In which some public school boys, plus a chap on drums called Phil Collins, created a concept album tour de force. And no self-respecting prog band should be without at least one fully fledged concept album in their armoury. With The Lamb Lies Down On Broadway, Genesis wisely chose to eschew the dungeons and dragons, swords and sorcery nonsense that blights so many prog concepts. Instead, singer Peter Gabriel’s vivid imagination conjured up an unsettling vision involving a young man called Rael who undergoes a weird transformation among a cast of oddball characters who wouldn't look out of place among the pages of a Lewis Carroll novel.
KING CRIMSON - Red (EG, 1974)
Having announced themselves in fine fashion with In The Court Of The Crimson King, Robert Fripp’s King Crimson would continue to enthrall lovers of more complex, challenging prog for half of the next decade. One of Crimson’s enduring features was that their only constant was change. With their ever mutating line-up and sound, Red showcased the formidable trio of Fripp, bassist/vocalist John Wetton and ex-Yes drummer Bill Bruford. The music is by turns beautiful and utterly brutal. Starless remains as haunting now as on its release, with Wetton’s commanding voice at its finest.
SUPERTRAMP - Crime Of The Century (A&M, 1974)
Supertramp are a stark contrast to most of the 70s prog bands featured here. Far more orientated towards the mainstream than their peers and later with a successful propensity for crossing over into pop rock waters, Supertramp brought plenty of jazz influences to their music. With Roger Hodgson’s high-pitched vocals contrasting with Rick Davies’ lower register and John Helliwell’s saxophone given a prominent role, Supertramp were a very different proposition to the likes of Yes, Genesis, etc. Crime... features long-time ‘Tramp favourites including the infectious Bloody Well Right and the stirring Asylum.
KANSAS - Leftoverture (Kirshner, 1976)
By some distance Kansas were the finest of the American prog bands. Having rapidly released three frustratingly inconsistent albums, their fourth, the punsome Leftoverture, caught light with the marvellous Carry On Wayward Son. From its glorious acapella opening to the crunching guitar riff and stunning instrumental interplay, this is the Kansas rocker par excellence, complete with Steve Walsh’s crystal clear vocals. Elsewhere The Wall’s glorious, soaring guitar, the epic Magnum Opus and Cheyenne Anthem make this the most compelling 70s US prog album.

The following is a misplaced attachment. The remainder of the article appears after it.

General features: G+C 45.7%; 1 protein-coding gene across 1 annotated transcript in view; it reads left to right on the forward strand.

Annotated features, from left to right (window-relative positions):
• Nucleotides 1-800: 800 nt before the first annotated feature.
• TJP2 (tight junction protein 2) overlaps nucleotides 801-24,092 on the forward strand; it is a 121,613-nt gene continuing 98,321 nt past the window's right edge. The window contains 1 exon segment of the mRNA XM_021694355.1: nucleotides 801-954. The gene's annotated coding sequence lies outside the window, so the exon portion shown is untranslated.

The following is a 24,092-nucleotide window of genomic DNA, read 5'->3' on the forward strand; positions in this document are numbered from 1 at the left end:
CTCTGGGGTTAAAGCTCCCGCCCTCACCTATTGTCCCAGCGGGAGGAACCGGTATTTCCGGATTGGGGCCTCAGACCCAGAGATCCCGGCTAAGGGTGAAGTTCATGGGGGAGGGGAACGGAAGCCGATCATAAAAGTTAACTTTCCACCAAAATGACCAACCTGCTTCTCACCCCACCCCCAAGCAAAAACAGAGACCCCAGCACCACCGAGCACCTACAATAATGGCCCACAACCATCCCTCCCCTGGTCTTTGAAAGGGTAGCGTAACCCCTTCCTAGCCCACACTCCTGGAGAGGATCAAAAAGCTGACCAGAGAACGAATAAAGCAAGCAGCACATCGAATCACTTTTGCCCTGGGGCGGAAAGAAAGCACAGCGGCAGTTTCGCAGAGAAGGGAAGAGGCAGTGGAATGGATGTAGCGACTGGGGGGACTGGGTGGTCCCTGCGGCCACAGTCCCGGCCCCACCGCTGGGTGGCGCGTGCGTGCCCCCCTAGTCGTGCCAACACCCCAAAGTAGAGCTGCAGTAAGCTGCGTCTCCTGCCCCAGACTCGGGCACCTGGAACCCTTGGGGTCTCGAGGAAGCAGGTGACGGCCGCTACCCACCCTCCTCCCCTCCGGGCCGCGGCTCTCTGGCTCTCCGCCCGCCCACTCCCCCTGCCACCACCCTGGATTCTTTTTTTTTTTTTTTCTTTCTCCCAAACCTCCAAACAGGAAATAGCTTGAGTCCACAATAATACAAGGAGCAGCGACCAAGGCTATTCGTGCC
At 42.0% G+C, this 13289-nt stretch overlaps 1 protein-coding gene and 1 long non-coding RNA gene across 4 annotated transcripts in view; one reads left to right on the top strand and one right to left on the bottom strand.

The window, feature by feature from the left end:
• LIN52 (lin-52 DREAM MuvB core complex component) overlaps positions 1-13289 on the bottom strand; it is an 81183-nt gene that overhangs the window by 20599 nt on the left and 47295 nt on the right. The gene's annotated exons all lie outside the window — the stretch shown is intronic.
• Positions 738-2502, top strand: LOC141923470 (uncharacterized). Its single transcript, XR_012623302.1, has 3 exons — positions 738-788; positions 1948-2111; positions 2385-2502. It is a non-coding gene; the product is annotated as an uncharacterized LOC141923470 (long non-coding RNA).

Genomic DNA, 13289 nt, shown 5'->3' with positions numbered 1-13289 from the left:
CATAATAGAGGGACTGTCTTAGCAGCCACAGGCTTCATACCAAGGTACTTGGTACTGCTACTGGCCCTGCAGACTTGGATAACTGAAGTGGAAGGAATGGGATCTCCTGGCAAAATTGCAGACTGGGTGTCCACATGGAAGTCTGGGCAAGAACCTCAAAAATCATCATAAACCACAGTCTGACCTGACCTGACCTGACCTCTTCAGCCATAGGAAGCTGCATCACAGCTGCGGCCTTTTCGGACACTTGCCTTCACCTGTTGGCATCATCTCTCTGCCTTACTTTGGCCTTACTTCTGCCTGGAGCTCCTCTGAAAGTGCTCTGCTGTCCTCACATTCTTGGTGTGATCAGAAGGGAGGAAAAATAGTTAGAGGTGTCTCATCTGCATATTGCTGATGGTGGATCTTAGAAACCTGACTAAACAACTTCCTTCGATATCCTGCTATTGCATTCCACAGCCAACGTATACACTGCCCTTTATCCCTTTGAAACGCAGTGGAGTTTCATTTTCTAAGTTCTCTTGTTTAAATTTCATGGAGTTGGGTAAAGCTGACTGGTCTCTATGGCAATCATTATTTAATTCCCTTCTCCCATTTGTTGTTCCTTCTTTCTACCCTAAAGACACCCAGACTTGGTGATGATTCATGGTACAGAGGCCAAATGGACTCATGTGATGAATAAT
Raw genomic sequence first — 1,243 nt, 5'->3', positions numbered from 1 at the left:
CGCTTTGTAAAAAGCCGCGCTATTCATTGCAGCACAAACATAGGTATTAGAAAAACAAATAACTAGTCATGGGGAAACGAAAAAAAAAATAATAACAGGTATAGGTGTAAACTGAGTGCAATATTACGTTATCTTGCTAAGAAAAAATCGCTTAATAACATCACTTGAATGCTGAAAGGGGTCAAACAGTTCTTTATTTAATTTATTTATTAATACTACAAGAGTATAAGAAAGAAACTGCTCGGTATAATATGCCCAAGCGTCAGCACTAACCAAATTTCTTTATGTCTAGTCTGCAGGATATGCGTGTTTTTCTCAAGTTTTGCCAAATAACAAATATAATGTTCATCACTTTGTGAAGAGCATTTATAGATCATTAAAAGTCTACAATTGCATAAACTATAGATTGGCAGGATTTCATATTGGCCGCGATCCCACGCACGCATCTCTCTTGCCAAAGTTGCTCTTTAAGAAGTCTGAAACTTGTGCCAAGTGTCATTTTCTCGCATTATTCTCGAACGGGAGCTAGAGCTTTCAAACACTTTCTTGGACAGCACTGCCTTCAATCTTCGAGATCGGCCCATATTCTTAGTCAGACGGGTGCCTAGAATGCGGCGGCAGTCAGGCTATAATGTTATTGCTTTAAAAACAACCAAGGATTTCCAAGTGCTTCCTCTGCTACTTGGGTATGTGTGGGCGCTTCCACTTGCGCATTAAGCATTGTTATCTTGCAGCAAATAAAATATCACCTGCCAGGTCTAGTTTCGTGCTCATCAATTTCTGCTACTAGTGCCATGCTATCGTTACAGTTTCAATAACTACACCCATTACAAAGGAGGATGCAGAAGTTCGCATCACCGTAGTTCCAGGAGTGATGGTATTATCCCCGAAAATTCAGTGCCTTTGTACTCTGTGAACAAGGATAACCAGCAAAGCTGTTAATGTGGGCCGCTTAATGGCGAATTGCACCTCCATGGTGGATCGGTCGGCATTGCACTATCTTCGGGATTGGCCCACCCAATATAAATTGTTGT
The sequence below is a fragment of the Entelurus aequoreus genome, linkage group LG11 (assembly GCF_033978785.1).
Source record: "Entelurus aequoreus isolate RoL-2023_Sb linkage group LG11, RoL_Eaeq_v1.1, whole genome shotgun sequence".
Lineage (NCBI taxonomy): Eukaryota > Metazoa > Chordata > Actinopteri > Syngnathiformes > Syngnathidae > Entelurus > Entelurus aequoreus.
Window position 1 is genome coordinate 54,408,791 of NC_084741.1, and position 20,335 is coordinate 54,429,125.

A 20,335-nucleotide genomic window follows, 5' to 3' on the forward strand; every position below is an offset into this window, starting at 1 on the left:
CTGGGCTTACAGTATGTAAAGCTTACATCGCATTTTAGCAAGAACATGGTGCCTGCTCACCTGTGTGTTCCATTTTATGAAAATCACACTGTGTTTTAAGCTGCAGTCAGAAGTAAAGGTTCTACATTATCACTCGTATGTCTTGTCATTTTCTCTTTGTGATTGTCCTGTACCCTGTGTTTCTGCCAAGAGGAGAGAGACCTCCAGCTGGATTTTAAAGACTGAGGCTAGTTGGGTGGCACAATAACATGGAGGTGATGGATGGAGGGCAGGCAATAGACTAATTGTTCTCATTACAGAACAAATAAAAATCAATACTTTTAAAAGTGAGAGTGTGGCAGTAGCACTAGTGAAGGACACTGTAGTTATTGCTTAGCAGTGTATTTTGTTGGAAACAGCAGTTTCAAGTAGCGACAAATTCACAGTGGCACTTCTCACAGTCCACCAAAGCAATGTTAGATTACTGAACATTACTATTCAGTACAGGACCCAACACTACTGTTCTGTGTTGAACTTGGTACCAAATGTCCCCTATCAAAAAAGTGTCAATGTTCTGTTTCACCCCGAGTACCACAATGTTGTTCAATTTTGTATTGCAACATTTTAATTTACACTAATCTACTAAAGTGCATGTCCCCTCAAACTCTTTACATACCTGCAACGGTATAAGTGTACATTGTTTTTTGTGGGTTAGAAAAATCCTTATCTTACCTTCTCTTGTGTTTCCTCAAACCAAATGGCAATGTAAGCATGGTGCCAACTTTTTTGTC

RUSH - 2112 (Mercury, 1976)
Originally heavily influenced by Led Zep and Cream, Canadian trio Rush gained momentum when they recruited drummer extraordinaire Neil Peart for their second album. After some promising earlier works, 2112 is Rush’s crucial 70s album. With a whole side of vinyl devoted to the wondrous seven-part title track – complete with the ‘We have assumed control...’ grand finale – the five shorter tracks, A Passage To Bangkok, The Twilight Zone, provided a neat contrast. The production of 2112 may sound a little dated now, but live still retains all of its original power.
UK - UK (EG, 1978)
Already proven as a compatible rhythm section as part of King Crimson, bassist/vocalist John Wetton and drummer Bill Bruford formed an unlikely quartet with guitarist Allan Holdsworth and keyboardist/violinist Eddie Jobson to create UK. The result was one of the decade’s most distinctive prog albums with some superb ensemble playing. Wetton’s bass is at its adventurous best, and Jobson’s otherworldly violin is like nothing else heard in the 70s. In The Dead Of Night is a moody 13-minute suite, while shorter pieces such as Time To Kill and the wonderful jazz fusion of Nevermore provide more instant gratification.